Monday, November 16, 2009

O'er the Land of Fat-Free?

Dia Darcey
Dr. Holland
Sociology 112
16 November 2009

Don't take this too seriously, kids; it was a quick opinion essay for a class.

The facts are clear: America is getting wider, and not from sea to shining sea. More Americans are overweight than ever before—a whopping two of three adults and almost one of three children. Overweight people are more likely to suffer from high blood pressure, heart disease, diabetes, high cholesterol and debilitating stress on joints and bones; the condition is definitely no walk in the park.

The obvious, looming question about obesity in America is why. Can we point the finger of blame at the school system for only providing sugary soft drinks and cheesy fried snacks for lunch? Can we malign the government for neglecting to inform us of health risks before it was too late? Or can we only hang our heads in shame, muttering that it must be a late offshoot of McManifest Destiny (now bigger than ever!) and we, like our great-great-great-grandparents, are just trying to increase America’s magnitude? Such a huge problem could never have stemmed from one origin, and it is ignorant to blame a single factor (like fast food) for these shocking statistics. Also, it is impossible to blame only the individual for their obesity because we are so affected by the society around us—and the occurrence of obesity is higher in African-American and Hispanic populations, which would imply that they have less self control than Caucasians or Asians. Several of the most basic causes of the rapid, recent increase in the occurrence of obesity in America are the breakdown of family structure and a general and increasing ignorance of nutrition and biology, exacerbated by a healthy capitalist economy.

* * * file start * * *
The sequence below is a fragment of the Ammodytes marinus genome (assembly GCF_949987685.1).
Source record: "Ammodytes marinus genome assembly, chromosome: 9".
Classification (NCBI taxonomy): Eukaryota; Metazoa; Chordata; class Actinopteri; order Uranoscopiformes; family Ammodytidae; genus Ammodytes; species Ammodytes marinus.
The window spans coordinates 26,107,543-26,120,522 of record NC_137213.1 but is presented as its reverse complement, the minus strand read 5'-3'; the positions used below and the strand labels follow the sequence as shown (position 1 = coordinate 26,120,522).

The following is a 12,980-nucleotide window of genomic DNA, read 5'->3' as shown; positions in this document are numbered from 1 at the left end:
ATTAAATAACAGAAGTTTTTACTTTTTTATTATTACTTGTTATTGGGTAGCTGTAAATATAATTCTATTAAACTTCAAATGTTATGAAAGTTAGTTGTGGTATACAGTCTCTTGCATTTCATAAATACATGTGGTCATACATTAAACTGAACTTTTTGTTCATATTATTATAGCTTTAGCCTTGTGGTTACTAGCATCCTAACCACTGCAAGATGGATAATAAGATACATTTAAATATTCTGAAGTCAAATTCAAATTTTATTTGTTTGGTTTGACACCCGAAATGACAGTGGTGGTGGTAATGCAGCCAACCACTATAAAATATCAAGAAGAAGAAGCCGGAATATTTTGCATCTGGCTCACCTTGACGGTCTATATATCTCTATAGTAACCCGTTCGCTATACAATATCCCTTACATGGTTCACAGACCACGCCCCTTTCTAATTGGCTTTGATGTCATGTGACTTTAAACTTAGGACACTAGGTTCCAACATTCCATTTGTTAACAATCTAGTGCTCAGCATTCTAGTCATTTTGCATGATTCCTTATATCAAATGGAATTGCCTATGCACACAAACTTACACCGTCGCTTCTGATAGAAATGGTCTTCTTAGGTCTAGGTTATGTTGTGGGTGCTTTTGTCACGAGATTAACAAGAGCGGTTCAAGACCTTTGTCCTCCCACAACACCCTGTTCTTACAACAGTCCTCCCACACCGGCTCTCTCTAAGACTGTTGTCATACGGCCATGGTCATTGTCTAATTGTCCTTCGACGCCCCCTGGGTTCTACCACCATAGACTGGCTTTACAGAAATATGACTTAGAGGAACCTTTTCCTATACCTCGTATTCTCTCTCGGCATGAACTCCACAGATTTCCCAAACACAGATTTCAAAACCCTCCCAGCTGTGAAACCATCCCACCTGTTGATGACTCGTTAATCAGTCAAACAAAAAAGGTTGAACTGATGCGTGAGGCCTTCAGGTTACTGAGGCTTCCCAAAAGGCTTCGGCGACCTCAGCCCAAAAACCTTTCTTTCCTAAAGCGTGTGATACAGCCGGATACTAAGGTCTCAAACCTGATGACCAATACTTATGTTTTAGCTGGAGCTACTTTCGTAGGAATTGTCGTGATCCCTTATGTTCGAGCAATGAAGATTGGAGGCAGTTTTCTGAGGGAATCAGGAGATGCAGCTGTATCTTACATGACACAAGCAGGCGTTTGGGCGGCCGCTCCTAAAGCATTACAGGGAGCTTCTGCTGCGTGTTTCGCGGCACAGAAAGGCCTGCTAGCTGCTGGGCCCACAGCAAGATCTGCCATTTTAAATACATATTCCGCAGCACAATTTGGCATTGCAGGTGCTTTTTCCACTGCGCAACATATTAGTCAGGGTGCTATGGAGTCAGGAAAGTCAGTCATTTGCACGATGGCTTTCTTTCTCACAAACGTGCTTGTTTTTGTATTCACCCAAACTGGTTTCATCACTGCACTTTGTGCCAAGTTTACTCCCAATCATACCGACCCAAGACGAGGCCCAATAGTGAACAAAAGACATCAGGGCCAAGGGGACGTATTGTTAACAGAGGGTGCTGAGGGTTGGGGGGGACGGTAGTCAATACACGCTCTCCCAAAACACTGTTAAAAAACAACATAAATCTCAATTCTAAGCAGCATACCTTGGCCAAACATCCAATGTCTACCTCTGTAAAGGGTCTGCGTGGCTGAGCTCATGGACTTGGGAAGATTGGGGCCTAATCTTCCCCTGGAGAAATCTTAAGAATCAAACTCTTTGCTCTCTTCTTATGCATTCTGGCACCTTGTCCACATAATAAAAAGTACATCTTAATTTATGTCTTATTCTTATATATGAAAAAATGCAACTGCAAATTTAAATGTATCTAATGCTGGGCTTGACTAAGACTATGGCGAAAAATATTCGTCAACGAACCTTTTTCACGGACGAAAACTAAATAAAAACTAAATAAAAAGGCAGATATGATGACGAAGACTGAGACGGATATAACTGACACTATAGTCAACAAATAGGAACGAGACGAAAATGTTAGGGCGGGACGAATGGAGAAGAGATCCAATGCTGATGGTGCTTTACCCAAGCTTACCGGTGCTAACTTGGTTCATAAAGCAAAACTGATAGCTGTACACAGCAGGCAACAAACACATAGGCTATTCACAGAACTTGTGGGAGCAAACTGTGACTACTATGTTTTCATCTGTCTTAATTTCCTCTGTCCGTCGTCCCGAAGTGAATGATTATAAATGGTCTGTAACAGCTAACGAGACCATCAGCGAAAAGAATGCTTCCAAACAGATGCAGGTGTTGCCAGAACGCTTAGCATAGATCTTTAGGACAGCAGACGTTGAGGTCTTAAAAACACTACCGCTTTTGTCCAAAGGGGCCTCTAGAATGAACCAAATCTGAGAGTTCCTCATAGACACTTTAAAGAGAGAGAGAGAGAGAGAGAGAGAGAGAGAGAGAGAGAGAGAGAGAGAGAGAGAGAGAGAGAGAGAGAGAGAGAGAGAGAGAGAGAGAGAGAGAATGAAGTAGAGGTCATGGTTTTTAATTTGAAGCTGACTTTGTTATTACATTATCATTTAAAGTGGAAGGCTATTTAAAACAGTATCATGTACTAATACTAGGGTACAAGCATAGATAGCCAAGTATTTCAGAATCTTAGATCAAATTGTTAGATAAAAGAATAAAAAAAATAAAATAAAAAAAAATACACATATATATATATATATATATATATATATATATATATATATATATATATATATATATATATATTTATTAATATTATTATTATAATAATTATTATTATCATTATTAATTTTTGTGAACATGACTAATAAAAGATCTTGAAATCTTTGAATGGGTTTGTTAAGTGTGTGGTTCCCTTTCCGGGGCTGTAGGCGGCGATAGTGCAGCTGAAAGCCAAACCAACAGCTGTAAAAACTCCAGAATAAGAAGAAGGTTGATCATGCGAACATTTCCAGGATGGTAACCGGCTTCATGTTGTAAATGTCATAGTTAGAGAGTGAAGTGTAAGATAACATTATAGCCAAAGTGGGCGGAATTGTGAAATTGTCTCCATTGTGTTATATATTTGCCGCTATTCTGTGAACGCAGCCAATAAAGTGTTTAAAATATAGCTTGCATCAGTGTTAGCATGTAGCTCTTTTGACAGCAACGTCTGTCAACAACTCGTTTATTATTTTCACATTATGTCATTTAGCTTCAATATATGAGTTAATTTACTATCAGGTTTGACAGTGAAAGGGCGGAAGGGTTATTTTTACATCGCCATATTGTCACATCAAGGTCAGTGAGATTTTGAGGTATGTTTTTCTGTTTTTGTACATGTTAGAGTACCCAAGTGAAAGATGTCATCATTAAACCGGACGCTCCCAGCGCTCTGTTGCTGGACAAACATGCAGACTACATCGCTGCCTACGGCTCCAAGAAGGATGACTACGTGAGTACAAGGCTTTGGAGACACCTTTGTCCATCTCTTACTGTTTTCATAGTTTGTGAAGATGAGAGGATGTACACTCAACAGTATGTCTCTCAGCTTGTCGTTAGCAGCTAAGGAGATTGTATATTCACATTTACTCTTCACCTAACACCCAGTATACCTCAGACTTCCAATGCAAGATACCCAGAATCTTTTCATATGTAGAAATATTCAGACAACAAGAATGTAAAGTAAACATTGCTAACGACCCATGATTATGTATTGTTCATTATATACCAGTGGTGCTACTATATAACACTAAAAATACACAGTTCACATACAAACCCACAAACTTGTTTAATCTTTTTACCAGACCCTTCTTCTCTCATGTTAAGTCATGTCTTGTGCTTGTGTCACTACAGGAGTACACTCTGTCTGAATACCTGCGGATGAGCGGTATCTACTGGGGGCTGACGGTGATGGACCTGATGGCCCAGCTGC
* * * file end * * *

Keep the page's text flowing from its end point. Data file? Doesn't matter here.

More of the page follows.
The family structure provides innumerable benefits to individuals and society; many of these benefits relate to weight management. Close families spend time together playing—and it’s awfully hard to get an entire family onto a computer. Outside activities and play have decreased exponentially in the lives of children, perhaps because their parents simply don’t have time to encourage creative and active play. Eating together as a family reduces the calories which would be consumed by each member eating individually, especially if the meal is home-made and includes plenty of vegetables and fruits. Family relations also provide needed education to children about healthy eating habits.

The general ignorance of and apathy toward essential nutrition facts has worsened in recent years which has aided the media and food companies in making a couple bucks while everyone gets a little rounder. Even the calorie is not understood by five out of six roommates at Regency #309, and surely the statistics aren’t much better for the rest of America. The “big, bad” media and food companies cannot be blamed for making food cheaper and more attractive—that’s what the competition of capitalism encourages, usually providing us with excellent results—even if they use high fructose corn syrup and celebrity promos to do it. The problem results when these two circumstances combine and ignorant consumers cook Hamburger Helper for a “healthy” family meal or provide “low-cal” (but high everything else) soda for refreshment.

Whether the obesity problem busting America’s Bible Belt and clogging up the Continental Divide lays with society or the individual or, most likely, some combination of the two, it is ballooning to ridiculous proportions. As the occurrence of obesity has increased, the average life expectancy for an American citizen has turned begun to decrease. Only a return to the close relationships of the family and a revolution in nutritional education could even begin to contain this epidemic which is truly affecting everyone in the home of the broad.

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